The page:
While time does not allow us to put 500 miles on every shoe in this review, each pair was still worn extensively on various terrains. We closely inspected them for damage, areas of potential weakness, or premature wear and compression. In an effort to make shoes lighter weight, some midsoles are left almost entirely exposed. Since that material is softer than rubber, it is more prone to snagging on vegetation, tearing, or even pulling away from the upper. If you hike in very brushy terrain, you may see more of this kind of damage than if you are out on desert slabs or well-maintained trail systems.

hiking shoes womens - though the vibram megagrip sole of the anacapa 2 provides confidence...
Though the Vibram Megagrip sole of the Anacapa 2 provides confidence with every step, the softer rubber mixed into the outsole is easily impacted by sharp rocks encountered on the trail.
Credit: Trish Matheny


In addition to the soles, we look closely at the uppers. Leather tends to have the greatest longevity, especially when it is double-stitched. Synthetic materials are lighter and more breathable than leather, but our experience shows that they are more vulnerable to tearing or cracking after encountering debris on the trail. We closely inspect seams, eyelets, toe boxes, and pressure points for any indication of failure, delamination, or wear. The abrasion-resistant mesh of the Spire GTX is supplemented with a polyurethane toe cap and a “heel-surround” for added durability. Some models have welded overlays made of thermoplastic polyurethane (TPU), which adds durability while being lighter than rubber. It protects from abrasion but will not provide as much protection from rocks, roots, or other potential toe-stubbing hazards.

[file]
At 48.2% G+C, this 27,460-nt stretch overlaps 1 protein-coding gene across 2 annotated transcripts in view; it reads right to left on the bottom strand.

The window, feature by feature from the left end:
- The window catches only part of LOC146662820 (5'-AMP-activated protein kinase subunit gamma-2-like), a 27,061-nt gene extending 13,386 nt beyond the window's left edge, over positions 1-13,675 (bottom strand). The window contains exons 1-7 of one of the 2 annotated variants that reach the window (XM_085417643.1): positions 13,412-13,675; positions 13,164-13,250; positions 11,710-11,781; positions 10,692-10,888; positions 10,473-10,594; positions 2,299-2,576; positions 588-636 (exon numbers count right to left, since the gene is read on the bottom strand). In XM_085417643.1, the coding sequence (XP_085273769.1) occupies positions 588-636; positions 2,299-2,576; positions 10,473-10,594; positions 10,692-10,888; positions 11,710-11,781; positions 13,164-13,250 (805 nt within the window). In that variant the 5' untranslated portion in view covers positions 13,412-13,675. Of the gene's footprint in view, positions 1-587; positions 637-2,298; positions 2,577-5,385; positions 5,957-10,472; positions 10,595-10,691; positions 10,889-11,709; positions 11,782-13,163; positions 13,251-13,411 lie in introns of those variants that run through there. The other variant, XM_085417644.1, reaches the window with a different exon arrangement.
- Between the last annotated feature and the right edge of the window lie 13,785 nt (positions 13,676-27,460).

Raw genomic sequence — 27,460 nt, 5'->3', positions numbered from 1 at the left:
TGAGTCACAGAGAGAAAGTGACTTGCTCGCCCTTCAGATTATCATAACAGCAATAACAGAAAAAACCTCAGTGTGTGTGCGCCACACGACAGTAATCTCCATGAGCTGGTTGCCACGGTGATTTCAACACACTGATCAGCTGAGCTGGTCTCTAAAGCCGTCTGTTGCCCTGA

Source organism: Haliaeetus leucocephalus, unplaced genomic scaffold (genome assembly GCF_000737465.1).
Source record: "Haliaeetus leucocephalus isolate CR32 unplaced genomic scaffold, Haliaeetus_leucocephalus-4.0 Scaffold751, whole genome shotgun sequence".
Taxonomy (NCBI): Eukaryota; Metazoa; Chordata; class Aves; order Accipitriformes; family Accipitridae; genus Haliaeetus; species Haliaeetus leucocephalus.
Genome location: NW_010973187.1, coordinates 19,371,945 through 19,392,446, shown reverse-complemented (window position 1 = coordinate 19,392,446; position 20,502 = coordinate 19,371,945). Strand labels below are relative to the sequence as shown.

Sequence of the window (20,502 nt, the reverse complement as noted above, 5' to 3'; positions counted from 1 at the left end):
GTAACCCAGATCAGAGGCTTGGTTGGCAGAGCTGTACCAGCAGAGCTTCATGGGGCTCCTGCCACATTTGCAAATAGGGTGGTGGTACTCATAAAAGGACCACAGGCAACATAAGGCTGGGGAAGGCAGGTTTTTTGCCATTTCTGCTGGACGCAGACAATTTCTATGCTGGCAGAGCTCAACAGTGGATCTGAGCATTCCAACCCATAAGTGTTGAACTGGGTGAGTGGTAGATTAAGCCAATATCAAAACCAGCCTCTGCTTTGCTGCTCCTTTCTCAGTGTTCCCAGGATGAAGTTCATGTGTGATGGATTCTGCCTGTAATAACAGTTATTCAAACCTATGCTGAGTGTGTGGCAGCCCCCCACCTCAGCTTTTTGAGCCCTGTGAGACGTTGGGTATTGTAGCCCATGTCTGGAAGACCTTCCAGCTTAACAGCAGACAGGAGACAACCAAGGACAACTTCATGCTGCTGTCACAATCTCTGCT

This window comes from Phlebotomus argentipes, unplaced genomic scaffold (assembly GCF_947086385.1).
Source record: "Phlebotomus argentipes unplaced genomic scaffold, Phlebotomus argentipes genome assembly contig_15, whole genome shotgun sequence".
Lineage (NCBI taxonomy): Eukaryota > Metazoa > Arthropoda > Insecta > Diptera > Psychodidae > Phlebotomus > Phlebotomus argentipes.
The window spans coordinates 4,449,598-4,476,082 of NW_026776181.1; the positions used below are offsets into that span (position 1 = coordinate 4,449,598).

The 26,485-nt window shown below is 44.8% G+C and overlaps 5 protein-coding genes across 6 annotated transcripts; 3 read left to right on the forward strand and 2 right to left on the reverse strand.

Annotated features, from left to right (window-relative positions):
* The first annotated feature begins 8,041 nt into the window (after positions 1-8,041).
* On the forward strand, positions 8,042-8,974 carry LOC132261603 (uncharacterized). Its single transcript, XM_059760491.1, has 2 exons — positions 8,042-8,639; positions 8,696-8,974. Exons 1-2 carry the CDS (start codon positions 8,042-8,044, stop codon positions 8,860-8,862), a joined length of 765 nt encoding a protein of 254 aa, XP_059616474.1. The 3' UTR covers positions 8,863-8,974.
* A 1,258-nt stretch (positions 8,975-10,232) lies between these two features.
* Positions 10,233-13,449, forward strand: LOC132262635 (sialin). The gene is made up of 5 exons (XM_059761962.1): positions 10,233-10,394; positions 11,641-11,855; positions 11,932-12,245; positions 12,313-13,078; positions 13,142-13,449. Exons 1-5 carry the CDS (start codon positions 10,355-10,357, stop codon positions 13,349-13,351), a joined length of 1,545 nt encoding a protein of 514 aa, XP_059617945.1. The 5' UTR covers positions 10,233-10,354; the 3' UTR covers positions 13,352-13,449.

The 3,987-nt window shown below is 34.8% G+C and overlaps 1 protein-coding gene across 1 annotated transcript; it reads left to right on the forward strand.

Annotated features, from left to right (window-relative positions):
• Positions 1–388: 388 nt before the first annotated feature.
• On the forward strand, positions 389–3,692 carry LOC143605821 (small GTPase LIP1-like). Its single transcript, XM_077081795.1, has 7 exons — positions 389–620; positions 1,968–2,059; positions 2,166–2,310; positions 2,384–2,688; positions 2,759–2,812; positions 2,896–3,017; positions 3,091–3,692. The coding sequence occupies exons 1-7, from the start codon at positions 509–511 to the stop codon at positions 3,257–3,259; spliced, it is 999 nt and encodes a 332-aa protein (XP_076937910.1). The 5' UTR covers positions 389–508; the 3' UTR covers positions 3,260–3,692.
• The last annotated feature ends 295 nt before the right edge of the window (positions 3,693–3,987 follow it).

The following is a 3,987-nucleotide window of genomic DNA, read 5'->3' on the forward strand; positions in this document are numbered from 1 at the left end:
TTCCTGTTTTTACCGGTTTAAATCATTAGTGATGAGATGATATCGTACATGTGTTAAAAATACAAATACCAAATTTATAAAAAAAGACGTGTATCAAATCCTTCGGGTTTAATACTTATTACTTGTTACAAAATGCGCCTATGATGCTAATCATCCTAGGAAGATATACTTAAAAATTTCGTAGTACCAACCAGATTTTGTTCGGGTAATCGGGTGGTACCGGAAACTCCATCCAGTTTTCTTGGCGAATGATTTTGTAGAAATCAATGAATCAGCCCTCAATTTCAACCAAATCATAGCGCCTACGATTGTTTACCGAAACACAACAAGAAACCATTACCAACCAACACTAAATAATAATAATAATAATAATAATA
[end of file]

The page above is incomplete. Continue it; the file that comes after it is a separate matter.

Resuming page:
hiking shoes womens - the spire&#039;s tpu toe cap and abrasion resistance mesh help increase...
The Spire's TPU toe cap and abrasion resistance mesh help increase its durability and protect your feet on the trail.
Credit: Trish Matheny

The La Sportiva TX4, Oboz Sawtooth X Low Waterproof, and Keen Targhee III Low all impressed our testers thanks to their durable leather uppers and mesh inserts to improve breathability. Double or triple-stitched seams gave no indication of pulling or unraveling throughout our testing period. These shoes are burly, and the insoles are solid, thereby increasing the life of the footbed. All of these shoes are designed to handle long-distance hikes, and we expect them to offer long-lasting performance. That being said, though leather uppers will offer a better return on your investment in terms of longevity, the design may include additional weight and bulk.

hiking shoes womens - the oboz sawtooth is built to last, featuring a heavyweight leather...
The Oboz Sawtooth is built to last, featuring a heavyweight leather design that will perform for many miles on the trail.
Credit: Trish Matheny

Conclusion


Many innovative and exciting technologies are being used to design hiking shoes these days, making them lighter and more responsive without sacrificing support, stability, or waterproof performance. However, it can require many miles to test new features and models with any depth. We hope this review helps you to narrow down your selection so that you find the right hiking shoe for your upcoming adventure, whether exploring local trails or planning a once-in-a-lifetime trip.

hiking shoes womens - we hope our evaluations will help you select the best hiking shoe...
We hope our evaluations will help you select the best hiking shoe for your next adventure.
Credit: Trish Matheny

Myrha Colt, Trish Matheny, and Mary Witlacil